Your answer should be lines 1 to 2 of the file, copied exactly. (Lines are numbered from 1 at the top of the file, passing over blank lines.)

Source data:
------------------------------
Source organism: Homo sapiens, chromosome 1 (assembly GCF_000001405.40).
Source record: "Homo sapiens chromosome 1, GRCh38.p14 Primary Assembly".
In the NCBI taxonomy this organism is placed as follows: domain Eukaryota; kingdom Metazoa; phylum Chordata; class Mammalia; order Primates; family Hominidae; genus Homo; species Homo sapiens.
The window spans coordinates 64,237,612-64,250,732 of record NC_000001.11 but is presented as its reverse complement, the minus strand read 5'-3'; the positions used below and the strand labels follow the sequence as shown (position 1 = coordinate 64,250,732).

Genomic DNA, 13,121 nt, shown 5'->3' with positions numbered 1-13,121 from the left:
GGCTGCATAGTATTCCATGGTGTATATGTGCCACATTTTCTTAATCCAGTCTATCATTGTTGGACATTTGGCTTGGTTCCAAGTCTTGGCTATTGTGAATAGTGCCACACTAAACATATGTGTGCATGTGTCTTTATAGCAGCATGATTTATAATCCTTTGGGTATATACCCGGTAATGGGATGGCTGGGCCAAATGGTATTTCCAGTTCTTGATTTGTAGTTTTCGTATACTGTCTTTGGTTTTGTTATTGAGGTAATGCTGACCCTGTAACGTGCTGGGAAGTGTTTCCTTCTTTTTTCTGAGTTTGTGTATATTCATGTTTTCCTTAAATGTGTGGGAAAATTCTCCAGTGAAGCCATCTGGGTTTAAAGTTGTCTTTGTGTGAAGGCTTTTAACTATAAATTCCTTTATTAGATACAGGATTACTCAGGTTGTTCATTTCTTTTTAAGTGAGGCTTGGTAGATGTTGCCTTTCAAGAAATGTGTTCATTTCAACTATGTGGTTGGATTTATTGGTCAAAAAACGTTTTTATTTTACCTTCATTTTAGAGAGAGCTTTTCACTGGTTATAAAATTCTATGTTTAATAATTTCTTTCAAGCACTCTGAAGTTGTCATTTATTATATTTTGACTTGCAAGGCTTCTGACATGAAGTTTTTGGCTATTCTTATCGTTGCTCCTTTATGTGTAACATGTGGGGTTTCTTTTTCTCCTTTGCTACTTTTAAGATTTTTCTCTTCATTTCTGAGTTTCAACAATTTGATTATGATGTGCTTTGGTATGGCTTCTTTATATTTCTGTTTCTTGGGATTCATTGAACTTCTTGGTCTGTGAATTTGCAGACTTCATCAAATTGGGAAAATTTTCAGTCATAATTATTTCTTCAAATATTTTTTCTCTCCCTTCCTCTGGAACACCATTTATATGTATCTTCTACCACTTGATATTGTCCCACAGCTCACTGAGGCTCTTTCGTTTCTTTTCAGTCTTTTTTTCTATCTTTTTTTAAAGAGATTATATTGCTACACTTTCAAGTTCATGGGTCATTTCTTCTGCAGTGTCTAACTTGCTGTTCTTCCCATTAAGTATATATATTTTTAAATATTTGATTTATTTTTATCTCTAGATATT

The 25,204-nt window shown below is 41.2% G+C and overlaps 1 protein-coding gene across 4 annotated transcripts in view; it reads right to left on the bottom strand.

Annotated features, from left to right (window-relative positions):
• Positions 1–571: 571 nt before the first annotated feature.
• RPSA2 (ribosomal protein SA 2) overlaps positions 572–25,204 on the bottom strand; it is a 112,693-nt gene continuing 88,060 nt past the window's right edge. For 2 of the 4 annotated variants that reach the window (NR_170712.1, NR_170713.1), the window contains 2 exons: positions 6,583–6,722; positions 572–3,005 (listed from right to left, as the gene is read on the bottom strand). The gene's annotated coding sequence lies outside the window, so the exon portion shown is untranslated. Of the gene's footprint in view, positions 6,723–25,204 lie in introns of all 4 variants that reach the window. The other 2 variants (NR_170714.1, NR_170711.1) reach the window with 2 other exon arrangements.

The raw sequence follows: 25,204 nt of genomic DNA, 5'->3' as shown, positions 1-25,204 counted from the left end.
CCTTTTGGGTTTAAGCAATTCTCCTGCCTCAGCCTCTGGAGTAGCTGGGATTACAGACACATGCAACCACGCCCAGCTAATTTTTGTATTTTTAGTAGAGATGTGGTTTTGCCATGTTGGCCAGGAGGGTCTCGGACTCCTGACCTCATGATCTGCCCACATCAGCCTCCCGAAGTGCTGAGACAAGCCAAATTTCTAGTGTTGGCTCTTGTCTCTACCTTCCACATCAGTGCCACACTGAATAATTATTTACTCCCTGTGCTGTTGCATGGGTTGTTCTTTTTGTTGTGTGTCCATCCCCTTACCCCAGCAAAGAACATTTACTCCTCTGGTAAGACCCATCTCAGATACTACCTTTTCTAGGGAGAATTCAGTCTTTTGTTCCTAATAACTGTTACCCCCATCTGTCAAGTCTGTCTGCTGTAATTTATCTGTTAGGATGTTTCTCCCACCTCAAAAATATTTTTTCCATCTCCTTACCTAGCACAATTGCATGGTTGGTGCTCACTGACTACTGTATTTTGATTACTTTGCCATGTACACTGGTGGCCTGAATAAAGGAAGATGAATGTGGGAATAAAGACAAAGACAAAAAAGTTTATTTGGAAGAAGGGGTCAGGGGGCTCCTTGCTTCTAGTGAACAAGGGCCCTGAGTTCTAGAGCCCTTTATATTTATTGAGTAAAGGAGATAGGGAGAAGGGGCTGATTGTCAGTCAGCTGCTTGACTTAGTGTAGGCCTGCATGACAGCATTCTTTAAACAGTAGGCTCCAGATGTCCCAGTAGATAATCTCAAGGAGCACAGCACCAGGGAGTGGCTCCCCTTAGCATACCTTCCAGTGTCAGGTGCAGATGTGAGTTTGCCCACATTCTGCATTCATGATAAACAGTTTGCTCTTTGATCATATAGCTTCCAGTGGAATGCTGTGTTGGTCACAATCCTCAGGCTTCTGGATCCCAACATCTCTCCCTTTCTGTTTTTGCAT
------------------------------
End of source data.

Source organism: Homo sapiens, chromosome 1 (assembly GCF_000001405.40).
Source record: "Homo sapiens chromosome 1, GRCh38.p14 Primary Assembly".